Russia doesn’t seem to be buying that. A Russian council member, interviewed today, said that Russia is following its constitution and respecting Ukraine’s constitution. He also basically said he doesn’t believe the European Union is in any economic shape to push Russia. He also called it strictly political, according to RT America television:

“All this hysteria in the European Union are nothing more than a PR bubble created in the lead-up to European Parliamentary elections on May 25,” Andrey Klimov, a deputy head of the Federation Council’s committee for international relations, told Russian mass circulation daily Izvestia.

He has a point. EU countries are all still struggling from the 2008 global economic meltdown. And what if the EU did decide to declare even economic sanctions on Russia, or worse, send forces into Ukraine, or even Russia?

What do you think would be Russia’s logical move? Yep. Cut off that precious oil and gas it’s supplying EU countries.

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Sen. John McCain meets new Ukrainian officials.

Also, the U.S. doesn’t seem to have much room for complaint. Since both U.S. diplomat Victoria Nuland and Sen. John McCain had visibly shown support for the rightest rebels who ousted the democratically elected Ukrainian president, Russia has that card to call marked. And with the U.S. invasions of Afghanistan and Iraq, and support for overthrow of Syria’s leader (a Russian ally), Russia won’t give credence to Obama’s complaints. Nor NATO’s. Remember NATO’s invasion of Libya?

Also, give Russia a strong ally with China. Reuters reported today:

Russian Foreign Minister Sergei Lavrov discussed Ukraine with his Chinese counterpart on Monday and their views coincided on the situation there, the ministry said.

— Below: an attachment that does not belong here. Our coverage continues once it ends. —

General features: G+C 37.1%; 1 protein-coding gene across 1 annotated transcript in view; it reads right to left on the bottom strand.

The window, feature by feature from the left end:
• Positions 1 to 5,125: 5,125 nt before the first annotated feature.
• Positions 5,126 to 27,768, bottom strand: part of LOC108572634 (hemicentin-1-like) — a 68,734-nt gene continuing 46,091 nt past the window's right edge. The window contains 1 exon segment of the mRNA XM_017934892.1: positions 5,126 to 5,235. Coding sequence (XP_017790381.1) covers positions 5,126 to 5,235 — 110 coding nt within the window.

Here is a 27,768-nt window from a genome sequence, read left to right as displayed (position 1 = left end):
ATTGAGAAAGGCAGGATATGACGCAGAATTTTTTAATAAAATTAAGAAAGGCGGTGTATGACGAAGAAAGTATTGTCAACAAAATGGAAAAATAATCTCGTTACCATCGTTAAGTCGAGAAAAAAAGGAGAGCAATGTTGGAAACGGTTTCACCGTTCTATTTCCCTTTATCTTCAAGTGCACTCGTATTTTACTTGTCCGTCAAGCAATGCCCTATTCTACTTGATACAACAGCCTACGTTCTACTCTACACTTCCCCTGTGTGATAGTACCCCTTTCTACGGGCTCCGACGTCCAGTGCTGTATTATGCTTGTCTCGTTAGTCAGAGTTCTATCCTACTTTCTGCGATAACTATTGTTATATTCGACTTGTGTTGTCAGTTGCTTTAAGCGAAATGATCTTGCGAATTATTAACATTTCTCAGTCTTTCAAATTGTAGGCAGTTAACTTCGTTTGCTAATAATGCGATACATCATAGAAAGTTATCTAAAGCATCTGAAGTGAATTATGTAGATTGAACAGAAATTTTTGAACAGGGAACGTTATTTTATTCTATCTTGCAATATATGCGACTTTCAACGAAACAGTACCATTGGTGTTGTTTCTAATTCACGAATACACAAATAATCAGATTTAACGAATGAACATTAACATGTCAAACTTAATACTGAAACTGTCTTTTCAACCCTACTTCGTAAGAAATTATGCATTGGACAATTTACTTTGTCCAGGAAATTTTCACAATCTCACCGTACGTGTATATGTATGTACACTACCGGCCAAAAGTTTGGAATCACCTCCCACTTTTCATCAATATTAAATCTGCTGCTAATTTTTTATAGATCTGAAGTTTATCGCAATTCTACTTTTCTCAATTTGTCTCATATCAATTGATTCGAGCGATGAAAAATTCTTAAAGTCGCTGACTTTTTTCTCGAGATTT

In a statement, Russia’s foreign ministry said the two veto-wielding U.N. Security Council members would stay in close contact on the issue.

Recall earlier in this column, we noted that in 2011 Russia began shipping 300,000 barrels of oil to China each day. You bet they’ll stay in touch on the Ukraine issue. And don’t expect the U.S. to receive any slack from either country if it keeps pushing them on Ukraine. Obama’s bravado may sound good to nationalists here in America. But it’s difficult to see our nation in a military position to start another foreign war, particularly one so close to Russia and China.

Nor are we in an economic position, with the government so deep in debt. While the Federal Reserve has continued printing money for the banks, and keeping interest rates artificially low, snubbing American savers, both China and Russia have been producing and purchasing gold, a solid insurance in the growing currency wars.

China is also a major holder of American debt. And has been gradually positioning itself to move the yuan as the major international currency replacing the dollar. A major conflict with Russia, and therefore China, rather than discouraging the yuan’s progress, might insure it.

Too, both Russia and China are members of BRICS, acronym for those two countries aligning with Brazil, India and South Africa, the five major emerging national economies. All, no doubt, will have something to say to the U.S. and EU should they see Ukraine’s growing turbulence begin to spill across borders. And it’s getting close.

In the last couple of days, Ukraine military have begun to defect from the new national government in Kiev in favor of regional governments. And growing protests in two regions are refusing to recognize two billionaire oligarchs, who supported the government overthrow, and have been appointed regional governors.

So we’re seeing the turmoil in Ukraine mirror the global scene from Athens to Detroit to London, with oligarchs and austerity sucking monies out of national economies leading to larger debts and dissolving middle classes, and even deaths. It’s a growing unrest politicians have attempted to deflect by finding an enemy to impress a country with nationalism. But as the public more and more begins to see through the dictatorial process, we’ll only see more revolt like that now rising in the Ukraine regions. And that turmoil, rather than leading to world peace, could lead to its opposite.